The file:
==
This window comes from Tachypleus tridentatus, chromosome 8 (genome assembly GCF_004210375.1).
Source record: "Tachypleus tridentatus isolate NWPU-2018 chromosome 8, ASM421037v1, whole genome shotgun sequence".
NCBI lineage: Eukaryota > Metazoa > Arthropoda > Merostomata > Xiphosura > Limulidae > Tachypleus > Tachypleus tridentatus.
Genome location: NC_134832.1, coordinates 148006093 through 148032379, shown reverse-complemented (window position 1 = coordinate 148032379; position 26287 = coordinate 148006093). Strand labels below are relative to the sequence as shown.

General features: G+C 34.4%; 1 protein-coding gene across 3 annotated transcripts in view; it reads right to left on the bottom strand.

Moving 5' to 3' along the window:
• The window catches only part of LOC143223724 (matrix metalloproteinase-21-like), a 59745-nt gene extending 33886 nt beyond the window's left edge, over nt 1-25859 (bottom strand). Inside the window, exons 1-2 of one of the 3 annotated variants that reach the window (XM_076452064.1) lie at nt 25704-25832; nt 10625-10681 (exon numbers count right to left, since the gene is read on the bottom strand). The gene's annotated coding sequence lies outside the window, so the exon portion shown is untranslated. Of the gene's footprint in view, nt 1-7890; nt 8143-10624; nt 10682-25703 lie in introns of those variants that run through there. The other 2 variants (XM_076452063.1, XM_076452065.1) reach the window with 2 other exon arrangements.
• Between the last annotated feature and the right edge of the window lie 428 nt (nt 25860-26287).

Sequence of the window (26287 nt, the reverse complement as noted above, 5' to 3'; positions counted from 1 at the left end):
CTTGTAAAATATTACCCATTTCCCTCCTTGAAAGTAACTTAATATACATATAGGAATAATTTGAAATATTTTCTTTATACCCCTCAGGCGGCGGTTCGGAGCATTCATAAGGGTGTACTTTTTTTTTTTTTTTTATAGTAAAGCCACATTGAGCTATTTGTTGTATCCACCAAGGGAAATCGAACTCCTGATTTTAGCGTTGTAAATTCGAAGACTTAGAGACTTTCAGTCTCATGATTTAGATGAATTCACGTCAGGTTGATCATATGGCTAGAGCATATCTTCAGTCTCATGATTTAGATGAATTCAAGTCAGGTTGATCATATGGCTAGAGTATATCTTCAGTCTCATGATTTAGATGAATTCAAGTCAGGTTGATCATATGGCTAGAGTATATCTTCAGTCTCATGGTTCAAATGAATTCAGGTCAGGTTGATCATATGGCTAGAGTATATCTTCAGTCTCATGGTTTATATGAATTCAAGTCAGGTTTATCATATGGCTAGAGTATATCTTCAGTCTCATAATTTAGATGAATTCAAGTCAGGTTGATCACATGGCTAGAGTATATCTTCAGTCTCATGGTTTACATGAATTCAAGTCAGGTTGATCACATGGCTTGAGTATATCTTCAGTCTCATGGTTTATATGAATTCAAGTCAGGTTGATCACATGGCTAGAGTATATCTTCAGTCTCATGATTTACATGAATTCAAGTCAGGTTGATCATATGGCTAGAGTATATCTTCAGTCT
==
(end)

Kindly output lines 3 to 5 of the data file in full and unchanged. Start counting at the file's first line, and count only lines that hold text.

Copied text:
NCBI lineage: Eukaryota > Metazoa > Arthropoda > Merostomata > Xiphosura > Limulidae > Tachypleus > Tachypleus tridentatus.
Genome location: NC_134832.1, coordinates 148006093 through 148032379, shown reverse-complemented (window position 1 = coordinate 148032379; position 26287 = coordinate 148006093). Strand labels below are relative to the sequence as shown.

General features: G+C 34.4%; 1 protein-coding gene across 3 annotated transcripts in view; it reads right to left on the bottom strand.